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J Consult Clin Psychol. 2020 Apr;88(4):295-310. doi: 10.1037/ccp0000483.

A randomized clinical trial of mindfulness-based cognitive therapy for women with irritable bowel syndrome-Effects and mechanisms.

Author information

1
Unit of Health, Medical and Neuropsychology, Institute of Psychology, Faculty of Social and Behavioural Sciences, Leiden University.
2
Department of Psychiatry, University of Oxford.
3
Oxford Psychological Medicine Centre, Oxford University Hospitals NHS Foundation Trust.
4
Department of Experimental Psychology, University of Oxford.

Abstract

OBJECTIVE:

Irritable bowel syndrome (IBS) is a chronic disorder of brain-gut interaction. Previous studies suggest that mindfulness could be therapeutic for IBS patients, however no study has evaluated the effects of mindfulness-based cognitive therapy adapted for patients with IBS (MBCT-IBS). A 6-week MBCT-IBS course was designed to reduce symptoms and increase quality of life. This study aimed to evaluate the effects of MBCT-IBS and to investigate its therapeutic mechanisms in a randomized controlled trial.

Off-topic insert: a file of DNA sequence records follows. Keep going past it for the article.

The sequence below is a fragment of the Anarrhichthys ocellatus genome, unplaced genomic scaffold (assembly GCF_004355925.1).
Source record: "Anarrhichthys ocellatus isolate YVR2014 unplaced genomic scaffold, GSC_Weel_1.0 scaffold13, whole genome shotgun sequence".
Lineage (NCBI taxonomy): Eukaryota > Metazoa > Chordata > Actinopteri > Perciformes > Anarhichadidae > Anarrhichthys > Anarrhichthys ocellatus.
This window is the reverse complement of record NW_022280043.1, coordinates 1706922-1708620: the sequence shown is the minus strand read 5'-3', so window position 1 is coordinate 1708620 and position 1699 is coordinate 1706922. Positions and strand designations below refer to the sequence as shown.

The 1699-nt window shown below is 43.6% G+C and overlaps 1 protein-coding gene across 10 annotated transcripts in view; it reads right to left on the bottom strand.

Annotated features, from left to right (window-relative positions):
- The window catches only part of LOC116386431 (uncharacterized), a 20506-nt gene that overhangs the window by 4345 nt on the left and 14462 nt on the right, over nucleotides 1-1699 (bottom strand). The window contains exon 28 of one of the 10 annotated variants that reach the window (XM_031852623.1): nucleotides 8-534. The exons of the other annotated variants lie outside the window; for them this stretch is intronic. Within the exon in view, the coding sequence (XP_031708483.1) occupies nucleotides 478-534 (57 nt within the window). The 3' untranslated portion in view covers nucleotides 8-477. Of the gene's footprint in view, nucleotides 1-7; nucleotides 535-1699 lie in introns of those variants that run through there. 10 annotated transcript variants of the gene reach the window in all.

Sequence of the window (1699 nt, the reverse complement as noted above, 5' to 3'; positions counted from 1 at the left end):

METHOD:

Sixty-seven female patients with IBS were randomized to MBCT-IBS (MG; n = 36) or a waitlist (WL; n = 31) control condition. Patients completed standardized self-report measures of IBS symptom severity, IBS quality of life, maladaptive illness cognitions (catastrophizing, visceral anxiety sensitivity) and mindfulness at baseline, after 2 treatment sessions, at posttreatment, and at 6-week follow-up. Self-referential processing of illness and health was measured with an implicit association test (IAT).

RESULTS:

The MG reported significantly greater reductions in IBS symptoms (p = .003) and improvements in quality of life (p < .001) at follow-up compared with the WL. Changes in visceral anxiety sensitivity and pain catastrophizing at posttreatment and reductions in the IAT-score after 2 sessions combined with increases in nonjudgmental awareness at posttreatment mediated reductions in IBS symptoms.

CONCLUSIONS:

MBCT-IBS has the potential to reduce IBS symptoms and increase quality of life. MBCT-IBS may exert its effect on IBS symptoms via reducing maladaptive illness cognitions and activating changes in self-processing (reducing biases in self-referent processing of illness and health and increasing nonjudgmental awareness). (PsycINFO Database Record (c) 2020 APA, all rights reserved).

TRIAL REGISTRATION:

ClinicalTrials.gov NCT02794376.

PMID:
32134291
DOI:
10.1037/ccp0000483

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